countered by reference to  the 'Hath not a Jew...' speech, but even that
speech amounts to a concern with the material body and with
behaviourism: 'If you prick us, do we not bleed?' - stimulus, response.
However appealing the argument may be to our own humanity, it is
designed to lead to Revenge.  Lorenzo's language, on the other hand, is
more spiritual and concerned with love for its own sake. Yes, there is
some theft involved, But are not Shakespeare's lovers often allowed a
sort of fools' license? And is it not only in a materialistic world that
the theft matters?

When we compare this theme with the main story, we find Antonio pledging
his pound of flesh, and fighting rather half-heartedly for it, while
Shylock is in the picture - a material preoccupation with the body. But
after Lorenzo and Jessica have performed their spiritual passage in Act
V, Antonio pledges his soul. As I have said on an earlier occasion, I
think this pledge of the soul is far too often ignored, presumably
because it is taken as a mere figure of speech.

Brian Haylett

[4]-------------------------------------------------------------
From:           David Bishop <
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Date:           Sunday, 8 Apr 2001 14:40:54 -0400
Subject: 12.0775 Re: Tragic Hero
Comment:        Re: SHK 12.0775 Re: Tragic Hero

I don't think MoV is exactly about anti-semitism. As I read it,
Shakespeare was not quite writing about Jews. He invented this Jew out
of old stereotypes which arose partly from the money-lending function
assigned to Jews in medieval Europe. His imagination brought Shylock to
such vivid life, with some Jewish trappings--like the story of Laban,
the dietary restrictions, dress, mentions of "our sacred nation"--that
our knowledge of real Jews gets connected to Shylock and we tend to
ignore the gap.

In MoV, Shylock's Jewishness is defined as a combination of bad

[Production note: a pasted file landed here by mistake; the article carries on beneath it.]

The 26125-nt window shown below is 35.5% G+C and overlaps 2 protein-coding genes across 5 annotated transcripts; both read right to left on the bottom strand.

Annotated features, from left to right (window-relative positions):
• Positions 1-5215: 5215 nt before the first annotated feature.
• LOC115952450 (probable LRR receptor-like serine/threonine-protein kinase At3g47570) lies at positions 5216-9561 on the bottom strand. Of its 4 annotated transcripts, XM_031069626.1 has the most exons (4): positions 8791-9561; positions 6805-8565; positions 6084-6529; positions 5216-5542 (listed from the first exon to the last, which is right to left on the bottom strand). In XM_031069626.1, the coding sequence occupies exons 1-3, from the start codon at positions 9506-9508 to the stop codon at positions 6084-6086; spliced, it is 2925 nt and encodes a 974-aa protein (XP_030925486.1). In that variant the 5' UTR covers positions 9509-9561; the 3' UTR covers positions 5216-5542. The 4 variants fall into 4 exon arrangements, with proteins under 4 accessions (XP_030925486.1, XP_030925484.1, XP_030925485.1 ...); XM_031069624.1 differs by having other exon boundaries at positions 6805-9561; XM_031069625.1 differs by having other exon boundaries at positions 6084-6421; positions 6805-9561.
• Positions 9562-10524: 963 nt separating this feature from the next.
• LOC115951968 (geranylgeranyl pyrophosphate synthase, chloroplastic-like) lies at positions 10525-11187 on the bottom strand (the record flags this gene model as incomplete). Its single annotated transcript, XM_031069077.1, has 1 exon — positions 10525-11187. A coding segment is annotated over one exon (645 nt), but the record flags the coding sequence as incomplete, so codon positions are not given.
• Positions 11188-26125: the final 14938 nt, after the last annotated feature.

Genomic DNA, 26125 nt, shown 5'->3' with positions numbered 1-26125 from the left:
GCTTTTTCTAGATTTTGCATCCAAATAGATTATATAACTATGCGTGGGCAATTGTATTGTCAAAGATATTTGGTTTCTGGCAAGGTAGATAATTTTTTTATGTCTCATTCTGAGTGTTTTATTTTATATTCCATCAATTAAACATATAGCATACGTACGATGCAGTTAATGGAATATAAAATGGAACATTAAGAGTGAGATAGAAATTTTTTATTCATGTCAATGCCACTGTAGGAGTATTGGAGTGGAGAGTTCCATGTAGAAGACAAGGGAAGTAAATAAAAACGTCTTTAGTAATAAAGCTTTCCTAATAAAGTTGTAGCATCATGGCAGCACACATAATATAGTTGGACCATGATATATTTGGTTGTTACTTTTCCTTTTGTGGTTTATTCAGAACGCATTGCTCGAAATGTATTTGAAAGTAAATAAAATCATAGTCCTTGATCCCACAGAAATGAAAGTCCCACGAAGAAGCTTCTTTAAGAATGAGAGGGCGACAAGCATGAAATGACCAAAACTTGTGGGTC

qualities, including usury and miserliness, which stand for a general
unkindness, and the substitution of materialism for humanity. Above all,
he is revengeful. So are Christians, as Shylock says, but his
revengefulness comes with a difference.  He has no religion, no God,
telling him that revengefulness is a sin. He can have "an oath in
heaven" (odd oath for a Jew) to get his pound of flesh. His idea of
heaven does not include the value of mercy, or as the Christians would
supposedly say, Christian mercy. "Then must the Jew be merciful," says
Portia, and Shylock answers, "On what compulsion must I?" To see someone
not only bent on revenge, as a Christian might be, but without any sense
that God opposes revenge, no moral restraint on revenge--however ignored
or transgressed--is terrifying. "Cursed be my tribe," says Shylock, "If
I forgive him."

Shylock is not so much a real Jew as, in this Venice, the essence of
unChristianity. He reminds the audience of supposed Christians of their
own propensity to take revenge. You teach me revenge and I'll better the
instruction. This is a human, all-too-human response, which
Christianity, we 're supposed to know, attempts to restrain. I believe
Shakespeare is looking out through this play at his unkind,
materialistic, revengeful, "Christian" audience, and saying to them: the
Jew is YOU.

Jewishness in this play is not, at least from a Christian point of view,
racial. It is a choice. Jessica can become a Christian, and so, under
compulsion, can Shylock. The old Christian problem--why won't those Jews
convert?--is not faced but finessed. For us the idea that Shylock is so
terribly punished is anachronistic. For Shakespeare and his audience
conversion was no terrible thing, but soul-saving. Aside from the
conversion, what happens to Shylock? He could legally be impoverished
and killed; instead he gets to keep half his wealth and lend out the
other half, on condition that at his death it goes, as we're supposed to
feel it should, to his only child. The conversion of Shylock seems to me
the symbolic, "festive", expulsion of Jewishness--as the play has
defined it--from Venice.  The Jews are not expelled. They are punished,
in the person of Shylock, by being forced to join the Christian
community. The audience can't leave the theater still having Shylock to
kick around, and blame. He's made a Christian; now they have to look to
themselves.

Best wishes,
David Bishop